The ethnic cleansing against the Kosovo Serbs was openly justified both by Albanians and by their supporters throughout the international community as a kind of ugly and regrettable but inevitable revenge for all the criminal acts against local Albanians previously committed by the Serbian police or paramilitaries under the Milošević regime while fighting the KLA and its supporters during the fifteen months of armed clashes before and during the NATO bombing campaign.[3] In compliance with the Kumanovo Agreement, the Yugoslav army took all its military equipment out of Kosovo and Metohija, while KLA fighting units remained armed, despite occasional, mostly symbolic, handovers of arms to KFOR. The complete disarmament of the KLA was never accomplished although it was one of the main prerequisites in UNSC Resolution 1244. Thus, fully disarmed, the Kosovo Serbs could find protection only with KFOR, while Albanians, using the reluctance of KFOR to confront the KLA, a major NATO ally during the bombing campaign, were free to take their revenge against the Serbs and the members of those ethnic groups considered as having been loyal to Serbia during the 1999 conflict.

It is not a surprise then that despite the massive military presence of international (KFOR) troops, the overall security situation concerning personal safety and freedom of movement for the Serbs and non-Albanian minorities has been constantly deteriorating since June 1999. The major positive achievement of the UN mission in Kosovo was the quick and safe return of hundreds of thousands of Albanians who had fled or had been forced to leave Kosovo during the 1999 NATO bombing campaign. They safely returned to their often destroyed homes within weeks after KFOR and UNMIK took full control over the administration of the Province. As confirmed by independent sources, however, along with them came dozens of thousands of Albanians from the economically backward areas of northern Albania in order to pillage the abandoned property of the Serbs who, in fear of spiralling violence, had fled to central Serbia or to Montenegro.[4]

Post-1999 ethnic cleansing


Conversely, most of the Kosovo Serbs and other non-Albanians were forced out of the Province by Albanian extremists, while the remaining ones were and still are deprived of their fundamental human rights. The chronology of post-war developments as far as the Serbs and other non-Albanians are concerned is the following: prior to the establishment of UNMIK, at least 30,000 Serbs hastily left Kosovo and Metohija fleeing from Albanian persecutions, retribution and attacks. During the first three months of UNMIK-KFOR administration, approximately 150,000 Serbs were expelled from Kosovo and forced to find refuge in central Serbia or in Montenegro.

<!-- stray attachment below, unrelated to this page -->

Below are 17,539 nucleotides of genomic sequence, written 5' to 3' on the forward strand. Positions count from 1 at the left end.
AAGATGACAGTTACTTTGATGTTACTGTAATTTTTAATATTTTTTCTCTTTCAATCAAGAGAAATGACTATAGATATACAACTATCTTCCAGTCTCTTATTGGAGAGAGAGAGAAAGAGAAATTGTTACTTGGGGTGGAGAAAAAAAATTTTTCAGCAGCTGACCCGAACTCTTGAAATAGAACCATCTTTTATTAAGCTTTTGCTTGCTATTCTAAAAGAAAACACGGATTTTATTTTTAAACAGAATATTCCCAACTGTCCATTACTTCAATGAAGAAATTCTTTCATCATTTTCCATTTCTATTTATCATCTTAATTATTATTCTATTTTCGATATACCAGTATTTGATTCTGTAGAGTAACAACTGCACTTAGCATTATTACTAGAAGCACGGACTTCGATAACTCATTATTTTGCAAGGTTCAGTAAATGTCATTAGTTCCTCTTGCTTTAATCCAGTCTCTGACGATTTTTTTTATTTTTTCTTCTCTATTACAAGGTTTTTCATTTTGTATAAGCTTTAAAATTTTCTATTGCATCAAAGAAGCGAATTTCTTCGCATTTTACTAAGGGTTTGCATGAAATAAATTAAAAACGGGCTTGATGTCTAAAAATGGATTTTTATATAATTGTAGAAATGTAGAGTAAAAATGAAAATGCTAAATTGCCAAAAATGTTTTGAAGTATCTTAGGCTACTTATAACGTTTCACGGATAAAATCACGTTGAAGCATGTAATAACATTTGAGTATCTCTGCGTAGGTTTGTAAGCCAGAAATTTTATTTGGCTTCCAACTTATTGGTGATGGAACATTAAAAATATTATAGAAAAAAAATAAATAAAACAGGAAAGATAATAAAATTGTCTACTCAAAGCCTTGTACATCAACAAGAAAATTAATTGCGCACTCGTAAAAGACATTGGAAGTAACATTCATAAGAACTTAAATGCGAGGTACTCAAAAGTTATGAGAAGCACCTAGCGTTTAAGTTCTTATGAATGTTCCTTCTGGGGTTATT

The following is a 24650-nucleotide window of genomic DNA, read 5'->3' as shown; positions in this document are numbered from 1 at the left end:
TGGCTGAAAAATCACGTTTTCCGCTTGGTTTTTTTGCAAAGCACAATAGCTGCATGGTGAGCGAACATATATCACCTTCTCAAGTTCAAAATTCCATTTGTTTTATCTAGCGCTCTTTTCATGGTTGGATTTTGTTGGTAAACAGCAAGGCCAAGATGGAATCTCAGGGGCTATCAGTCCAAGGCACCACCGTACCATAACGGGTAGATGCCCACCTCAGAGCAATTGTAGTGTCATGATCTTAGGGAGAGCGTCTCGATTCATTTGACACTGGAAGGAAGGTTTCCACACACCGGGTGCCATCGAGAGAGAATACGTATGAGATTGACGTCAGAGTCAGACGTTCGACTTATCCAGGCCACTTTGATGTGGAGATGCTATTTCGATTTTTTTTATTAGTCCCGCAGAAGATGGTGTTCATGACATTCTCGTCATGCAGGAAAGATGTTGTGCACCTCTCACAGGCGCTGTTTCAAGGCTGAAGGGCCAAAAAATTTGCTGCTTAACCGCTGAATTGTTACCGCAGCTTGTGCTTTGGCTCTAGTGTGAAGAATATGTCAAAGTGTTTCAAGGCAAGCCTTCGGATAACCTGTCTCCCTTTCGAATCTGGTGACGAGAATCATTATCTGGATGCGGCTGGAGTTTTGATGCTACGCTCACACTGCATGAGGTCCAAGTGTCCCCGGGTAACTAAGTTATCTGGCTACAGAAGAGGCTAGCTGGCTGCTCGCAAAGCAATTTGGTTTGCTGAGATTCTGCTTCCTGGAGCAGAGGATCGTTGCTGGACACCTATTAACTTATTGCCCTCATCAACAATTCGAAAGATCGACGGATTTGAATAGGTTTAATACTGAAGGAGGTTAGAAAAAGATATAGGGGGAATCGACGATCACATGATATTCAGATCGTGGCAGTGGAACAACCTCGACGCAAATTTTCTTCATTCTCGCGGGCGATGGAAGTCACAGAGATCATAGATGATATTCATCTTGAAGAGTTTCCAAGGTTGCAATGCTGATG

After KFOR officially took over in Priština on 12 June, busy with finding suitable accommodation for the incoming troops, “a wave of unprecedented violence, looting, murders and abductions spread throughout the Province, especially in the cities, the victims of which were the remaining Serbs, Roma, Goranies and Muslim Bosniacs”.[5] Furthermore, tens of thousands of Roma, and thousands of Muslim Slavs (mostly Goranies), whose houses were also burnt or usurped by Albanians, also fled the Serbian province freshly entrusted to UN.[6]

The very difficult situation for the Serb and non-Albanian population became critical, going from bad to worse. Thus, on 17 June 1999, about 5,000 Kosovo Serbs left Uroševac, an important town in the south of the Province, escorted by a strong KFOR contingent. According to the data offered by the Serbian police and eventually confirmed by UNMIK, since 1 January 1998 there were 1,303 missing persons: 944 Serbs, 210 Muslim Roma and 149 ethnic Albanians. According to other data provided by The Hague Tribunal (ICTY), 547 Serbs were killed and 932 Serbs and non-Albanians kidnapped in June 1999 alone.[7]

The first five Serb civilians were abducted on the streets of Priština as early as 12 June 1999, while news kept arriving of an orchestrated campaign of terror against both the Serb and Roma populations. The Serb population of the village of Zočište near Orahovac fled on 14 June after their homes and the fourteenth-century Serbian monastery of Sts. Kosmas and Damian were set on fire by a group of Albanian extremists. After that, the small but historically important medieval monastery church was blown up. Between 14 and 16 June in Orahovac (a vine-growing area of Metohija) about 600 Serb residents scattered in various parts of the town all fled to the Serbian quarter in the vicinity of the church, ready to organize joint resistance to Albanians who were setting fire to all Serbian houses, one after another. On 24 June 1999 roughly 3,200 Serbs were forced to leave Orahovac escorted by KFOR: of 6,000 prewar Serb residents barely 2,000 remained ghettoized in the Serb-inhabited quarter. A 1,200-Serb-strong enclave in neighbouring Velika Hoča, a historic Serb village with fourteen churches dating from various periods, monuments of Oriental architecture and the well-preserved fourteenth-century wine cellars founded by the Serbian Emperor Stefan Dušan (1331–1355) and presently in the ownership of the monastery of Dečani, managed to survive at that moment, protected, as the Serbs of Orahovac, by KFOR tanks and barbed wire.